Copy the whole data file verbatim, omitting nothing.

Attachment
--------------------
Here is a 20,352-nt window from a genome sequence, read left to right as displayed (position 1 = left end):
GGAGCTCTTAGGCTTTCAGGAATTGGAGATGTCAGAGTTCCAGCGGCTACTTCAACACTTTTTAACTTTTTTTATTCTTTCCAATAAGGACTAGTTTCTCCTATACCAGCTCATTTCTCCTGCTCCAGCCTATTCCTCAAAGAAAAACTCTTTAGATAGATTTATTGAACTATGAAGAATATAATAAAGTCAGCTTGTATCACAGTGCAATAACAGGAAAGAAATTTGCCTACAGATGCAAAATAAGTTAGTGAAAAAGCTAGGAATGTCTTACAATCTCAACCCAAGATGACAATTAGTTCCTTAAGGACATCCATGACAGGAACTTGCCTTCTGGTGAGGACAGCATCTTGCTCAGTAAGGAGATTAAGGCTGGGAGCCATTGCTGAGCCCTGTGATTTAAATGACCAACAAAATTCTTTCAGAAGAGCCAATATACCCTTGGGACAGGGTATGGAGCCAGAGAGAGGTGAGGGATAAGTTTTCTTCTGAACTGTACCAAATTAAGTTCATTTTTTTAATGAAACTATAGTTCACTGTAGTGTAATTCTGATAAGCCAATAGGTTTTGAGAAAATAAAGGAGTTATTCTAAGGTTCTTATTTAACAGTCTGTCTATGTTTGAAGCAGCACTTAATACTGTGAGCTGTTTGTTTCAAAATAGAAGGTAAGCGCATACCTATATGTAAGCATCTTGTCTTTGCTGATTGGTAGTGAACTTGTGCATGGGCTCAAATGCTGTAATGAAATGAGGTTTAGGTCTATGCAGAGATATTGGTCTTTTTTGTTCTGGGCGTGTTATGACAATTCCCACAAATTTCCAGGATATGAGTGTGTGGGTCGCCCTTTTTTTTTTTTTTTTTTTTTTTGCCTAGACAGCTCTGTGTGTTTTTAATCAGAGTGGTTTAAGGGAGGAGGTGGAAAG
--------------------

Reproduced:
Here is a 20,352-nt window from a genome sequence, read left to right as displayed (position 1 = left end):
GGAGCTCTTAGGCTTTCAGGAATTGGAGATGTCAGAGTTCCAGCGGCTACTTCAACACTTTTTAACTTTTTTTATTCTTTCCAATAAGGACTAGTTTCTCCTATACCAGCTCATTTCTCCTGCTCCAGCCTATTCCTCAAAGAAAAACTCTTTAGATAGATTTATTGAACTATGAAGAATATAATAAAGTCAGCTTGTATCACAGTGCAATAACAGGAAAGAAATTTGCCTACAGATGCAAAATAAGTTAGTGAAAAAGCTAGGAATGTCTTACAATCTCAACCCAAGATGACAATTAGTTCCTTAAGGACATCCATGACAGGAACTTGCCTTCTGGTGAGGACAGCATCTTGCTCAGTAAGGAGATTAAGGCTGGGAGCCATTGCTGAGCCCTGTGATTTAAATGACCAACAAAATTCTTTCAGAAGAGCCAATATACCCTTGGGACAGGGTATGGAGCCAGAGAGAGGTGAGGGATAAGTTTTCTTCTGAACTGTACCAAATTAAGTTCATTTTTTTAATGAAACTATAGTTCACTGTAGTGTAATTCTGATAAGCCAATAGGTTTTGAGAAAATAAAGGAGTTATTCTAAGGTTCTTATTTAACAGTCTGTCTATGTTTGAAGCAGCACTTAATACTGTGAGCTGTTTGTTTCAAAATAGAAGGTAAGCGCATACCTATATGTAAGCATCTTGTCTTTGCTGATTGGTAGTGAACTTGTGCATGGGCTCAAATGCTGTAATGAAATGAGGTTTAGGTCTATGCAGAGATATTGGTCTTTTTTGTTCTGGGCGTGTTATGACAATTCCCACAAATTTCCAGGATATGAGTGTGTGGGTCGCCCTTTTTTTTTTTTTTTTTTTTTTTGCCTAGACAGCTCTGTGTGTTTTTAATCAGAGTGGTTTAAGGGAGGAGGTGGAAAG